But, everyone else who does, or recently has, worked in agriculture policy may or may not be under consideration by President-Elect Donald Trump (and more likely, Vice President-Elect Mike Pence and White House Chief of Staff-designate Reince Priebus.) You may or may not have heard of some of the people who are, or may be, under consideration:
Idaho Governor Butch Otter
Texas Ag Commissioner Sid Miller
Former Georgia Governor Sonny Perdue
North Dakota Senator Heidi Heitkamp
Nebraska Ag Businessman Charles Herbster
Kansas Congressman Tim Huelskamp
National Council of Farmer Cooperatives CEO and Indiana Native Chuck Conner
Former Indiana Farm Bureau President Don Villwock
Smart money this week says it will be Otter, smart money last week said it would be Heitkamp. Smart money isn’t always so smart in these pretty, but not so useful, dog agility contests. But, what we do know is, whomever the President-Elect nominates and the Senate confirms is going to have a tricky job over the next four years.
Not to say the job of Agriculture Secretary has been easy for Tom Vilsack, or any of his recent predecessors, but in a new Trumped up political world, there are far too many unknowns as we walk into the 45th President’s administration.
For instance, the incoming Secretary of Agriculture will be stuck squarely in the middle of the ongoing debate over ethanol and the Renewable Fuel Standard. The Environmental Protection Agency is likely to be headed by an Oklahoma politician with close ties to the oil and gas industries that keeps that state running.
Expecting a billionaire skyscraper builder from Manhattan to be well versed of the ins and outs of negotiating a new Farm Bill is much like expecting Gary Truitt to be named the next Miss USA. It’s possible, in theory, but not very likely. The job of creating Farm Bill positions, negotiating them, and implementing them will likely fall to the next Secretary.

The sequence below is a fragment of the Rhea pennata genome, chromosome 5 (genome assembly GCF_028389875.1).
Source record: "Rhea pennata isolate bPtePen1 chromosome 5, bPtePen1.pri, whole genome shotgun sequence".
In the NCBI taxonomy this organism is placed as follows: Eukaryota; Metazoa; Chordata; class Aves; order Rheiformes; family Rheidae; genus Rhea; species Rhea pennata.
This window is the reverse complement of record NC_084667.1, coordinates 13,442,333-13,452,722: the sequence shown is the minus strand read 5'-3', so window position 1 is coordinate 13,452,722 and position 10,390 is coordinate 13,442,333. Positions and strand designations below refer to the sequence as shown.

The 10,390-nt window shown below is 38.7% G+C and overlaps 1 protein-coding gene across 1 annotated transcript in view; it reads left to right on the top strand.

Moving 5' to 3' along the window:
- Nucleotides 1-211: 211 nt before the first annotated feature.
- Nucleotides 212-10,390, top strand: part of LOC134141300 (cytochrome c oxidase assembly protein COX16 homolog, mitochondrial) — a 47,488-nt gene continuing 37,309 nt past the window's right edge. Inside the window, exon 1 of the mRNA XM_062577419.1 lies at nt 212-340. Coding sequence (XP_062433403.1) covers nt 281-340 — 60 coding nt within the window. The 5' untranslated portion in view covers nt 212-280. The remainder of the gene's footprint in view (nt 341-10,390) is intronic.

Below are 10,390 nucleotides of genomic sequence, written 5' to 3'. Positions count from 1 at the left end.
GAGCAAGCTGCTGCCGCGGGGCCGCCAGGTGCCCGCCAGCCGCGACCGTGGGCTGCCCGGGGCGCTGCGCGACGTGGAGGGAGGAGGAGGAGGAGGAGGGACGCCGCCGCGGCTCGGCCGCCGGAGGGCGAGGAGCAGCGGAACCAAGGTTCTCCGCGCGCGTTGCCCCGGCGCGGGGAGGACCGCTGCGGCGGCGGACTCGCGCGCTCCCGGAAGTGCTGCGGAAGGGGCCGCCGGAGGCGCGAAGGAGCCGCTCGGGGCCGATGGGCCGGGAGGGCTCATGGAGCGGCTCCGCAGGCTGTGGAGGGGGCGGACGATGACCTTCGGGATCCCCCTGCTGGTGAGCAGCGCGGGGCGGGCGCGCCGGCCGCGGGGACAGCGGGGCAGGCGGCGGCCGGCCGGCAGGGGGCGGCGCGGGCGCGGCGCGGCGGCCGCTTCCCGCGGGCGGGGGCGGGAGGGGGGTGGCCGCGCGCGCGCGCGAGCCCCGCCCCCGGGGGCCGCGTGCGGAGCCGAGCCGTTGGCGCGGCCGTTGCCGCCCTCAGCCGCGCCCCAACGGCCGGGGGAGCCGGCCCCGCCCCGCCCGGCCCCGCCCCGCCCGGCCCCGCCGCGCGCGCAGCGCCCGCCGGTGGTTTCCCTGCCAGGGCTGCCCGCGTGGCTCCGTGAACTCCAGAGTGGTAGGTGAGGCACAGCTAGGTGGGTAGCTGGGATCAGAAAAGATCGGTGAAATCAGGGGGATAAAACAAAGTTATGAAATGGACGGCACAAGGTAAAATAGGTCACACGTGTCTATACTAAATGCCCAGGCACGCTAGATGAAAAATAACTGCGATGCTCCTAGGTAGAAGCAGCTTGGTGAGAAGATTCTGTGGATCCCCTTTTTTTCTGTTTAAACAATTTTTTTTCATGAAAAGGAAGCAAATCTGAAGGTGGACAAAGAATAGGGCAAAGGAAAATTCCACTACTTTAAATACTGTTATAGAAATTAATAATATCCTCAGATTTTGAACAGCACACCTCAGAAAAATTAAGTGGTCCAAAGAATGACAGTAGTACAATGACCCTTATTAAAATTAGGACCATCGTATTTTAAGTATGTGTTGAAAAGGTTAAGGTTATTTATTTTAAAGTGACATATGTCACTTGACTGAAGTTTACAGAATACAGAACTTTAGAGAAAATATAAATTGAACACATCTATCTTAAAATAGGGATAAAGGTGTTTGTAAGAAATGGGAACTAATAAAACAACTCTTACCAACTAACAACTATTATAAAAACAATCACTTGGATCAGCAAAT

Pro-agriculture policy will not have an easier time on Capitol Hill during the next administration, either. New Speaker Paul Ryan is far less friendly with ag interests than was former Speaker John Boehner. The Freedom Caucus, composed of the “We don’t like any government at all, period” crowd makes compromising on legislation more difficult. And, with pressure from right-leaning groups like The Heritage Foundation and Grover Norquist’s Americans for Tax Reform, the long-standing left-right alliance that has successfully accomplished advancing the legislation since the 70’s is teetering on collapse.
Add a variety of issues to the new Secretary’s portfolio, ag’s public relations problem, GMO acceptance, nutrient reduction, trade, and any number of potential issues over the next four years, Trump needs a strong, effective, tough, principled USDA head honcho who will have the best interests of farmers at heart.
Let’s hope they find that person.
Patrick Pfingsten is an agricultural lobbyist and communications professional based in Indianapolis. He can be reached email@example.com.